The past few days have brought about some talk of samples out here in the sewing world. This is how I handle mine. I make samples for just about everything I put to the machine. Sometimes it is just pure play. Other times it is purely functional. On the left are some woolen samples I did. I made a jacket in the houndstooth and did the bound buttonholes with a purchased whipped piping. It was black with copper whipping. Loved that jacket and its still tucked in the back of the closet.
This is a great way to get to know your machine, stitch by stitch and foot by foot. At one point I had the samples in sheet protectors in a binder but that got too cumbersome. So now I just keep them in a plastic box. I refer to my box often, sometimes just for inspiration and other times for specific technique. Sometimes I forget I know how to do something!
When I make samples I do all sorts of trial runs with different stitch lengths, threads, needles, tensions, etc. When I firm up on the way I like the technique best I take a Pigma pen and write on the sample all of the above and any other pertinent info. I use abbreviations, N-needle, SL-stitch length, T-tension, etc. If I am trying a technique I have seen in a book or magazine, I abbreviate that too.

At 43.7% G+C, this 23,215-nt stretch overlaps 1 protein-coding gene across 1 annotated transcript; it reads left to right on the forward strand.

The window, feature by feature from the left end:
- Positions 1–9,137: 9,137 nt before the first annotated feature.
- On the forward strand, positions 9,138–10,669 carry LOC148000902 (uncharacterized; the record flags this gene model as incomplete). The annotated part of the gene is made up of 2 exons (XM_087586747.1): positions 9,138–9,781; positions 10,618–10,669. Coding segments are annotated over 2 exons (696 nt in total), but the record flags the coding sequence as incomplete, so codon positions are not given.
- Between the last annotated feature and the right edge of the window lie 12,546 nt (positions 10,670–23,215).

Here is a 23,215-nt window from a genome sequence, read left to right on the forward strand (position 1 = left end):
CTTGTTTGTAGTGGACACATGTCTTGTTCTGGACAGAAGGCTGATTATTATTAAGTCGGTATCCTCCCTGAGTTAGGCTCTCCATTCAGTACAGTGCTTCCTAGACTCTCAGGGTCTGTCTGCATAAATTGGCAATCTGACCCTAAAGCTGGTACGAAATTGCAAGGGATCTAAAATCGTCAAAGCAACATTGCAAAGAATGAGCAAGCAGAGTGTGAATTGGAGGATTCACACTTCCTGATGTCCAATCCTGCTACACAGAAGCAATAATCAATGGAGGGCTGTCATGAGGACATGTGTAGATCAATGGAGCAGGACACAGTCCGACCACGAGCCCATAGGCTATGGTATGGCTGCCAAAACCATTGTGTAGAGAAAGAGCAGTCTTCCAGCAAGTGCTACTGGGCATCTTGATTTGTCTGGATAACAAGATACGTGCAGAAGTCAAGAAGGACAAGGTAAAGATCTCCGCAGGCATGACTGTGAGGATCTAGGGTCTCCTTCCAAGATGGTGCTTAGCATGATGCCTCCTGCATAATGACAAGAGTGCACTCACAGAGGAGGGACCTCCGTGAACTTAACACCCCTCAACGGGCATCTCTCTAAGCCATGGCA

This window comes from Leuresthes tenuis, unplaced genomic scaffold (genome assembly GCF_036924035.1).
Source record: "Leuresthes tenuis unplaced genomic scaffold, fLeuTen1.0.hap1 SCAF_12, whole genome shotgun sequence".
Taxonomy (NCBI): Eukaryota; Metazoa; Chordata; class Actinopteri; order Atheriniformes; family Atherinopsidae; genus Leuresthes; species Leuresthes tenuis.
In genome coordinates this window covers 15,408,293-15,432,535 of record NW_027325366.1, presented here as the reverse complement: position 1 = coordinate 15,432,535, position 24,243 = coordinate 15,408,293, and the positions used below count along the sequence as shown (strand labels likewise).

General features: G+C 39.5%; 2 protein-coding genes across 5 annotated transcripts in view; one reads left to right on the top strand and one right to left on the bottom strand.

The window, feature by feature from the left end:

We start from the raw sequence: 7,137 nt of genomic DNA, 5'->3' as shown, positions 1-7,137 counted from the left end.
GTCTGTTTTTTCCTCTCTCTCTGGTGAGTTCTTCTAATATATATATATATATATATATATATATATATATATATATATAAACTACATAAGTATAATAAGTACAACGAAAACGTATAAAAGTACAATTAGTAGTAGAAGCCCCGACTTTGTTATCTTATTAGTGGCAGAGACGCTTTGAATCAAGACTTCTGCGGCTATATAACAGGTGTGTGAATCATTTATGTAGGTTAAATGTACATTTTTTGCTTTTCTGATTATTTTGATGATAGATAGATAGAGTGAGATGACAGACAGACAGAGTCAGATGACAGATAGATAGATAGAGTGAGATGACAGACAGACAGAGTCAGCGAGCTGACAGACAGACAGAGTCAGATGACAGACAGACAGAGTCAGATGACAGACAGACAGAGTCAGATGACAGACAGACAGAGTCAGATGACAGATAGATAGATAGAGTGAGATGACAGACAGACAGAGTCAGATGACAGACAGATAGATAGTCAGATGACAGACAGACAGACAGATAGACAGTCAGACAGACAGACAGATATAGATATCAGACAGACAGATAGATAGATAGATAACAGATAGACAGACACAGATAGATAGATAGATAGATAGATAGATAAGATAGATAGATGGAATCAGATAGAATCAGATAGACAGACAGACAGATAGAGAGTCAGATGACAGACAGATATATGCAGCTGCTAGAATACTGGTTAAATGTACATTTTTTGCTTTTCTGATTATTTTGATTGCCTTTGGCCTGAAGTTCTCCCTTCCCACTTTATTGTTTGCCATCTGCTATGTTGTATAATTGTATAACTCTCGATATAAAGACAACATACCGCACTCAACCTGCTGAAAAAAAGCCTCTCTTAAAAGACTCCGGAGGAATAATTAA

If I am trying a technique I saw in "Fine Machine Sewing" on page 47, I will take the pen and write "FMS-47" and now I know exactly where to look up the technique if I need further info. If the technique comes from a magazine, ie, Sew Beautiful, page 28, it will say "SB-28.
I have found this to be time really well spent. It can be mindless fun or a garment specific endeavor. Either way, I end up with lots of samples at the ready next time I need a little inspiration.
The finger is a little better. I didn't do any sewing today but did manage to clean the pink cave.
As we sip our lemonades and grill our burgers, lets remember those many who have given the ultimate sacrifice so we can embrace our freedoms. May we never forget how much they gave. I say that for all the generations of men and woman who have gone before as well as our soldiers who are now serving. May they come home soon to enjoy their own freedoms and families in this wonderful country of ours.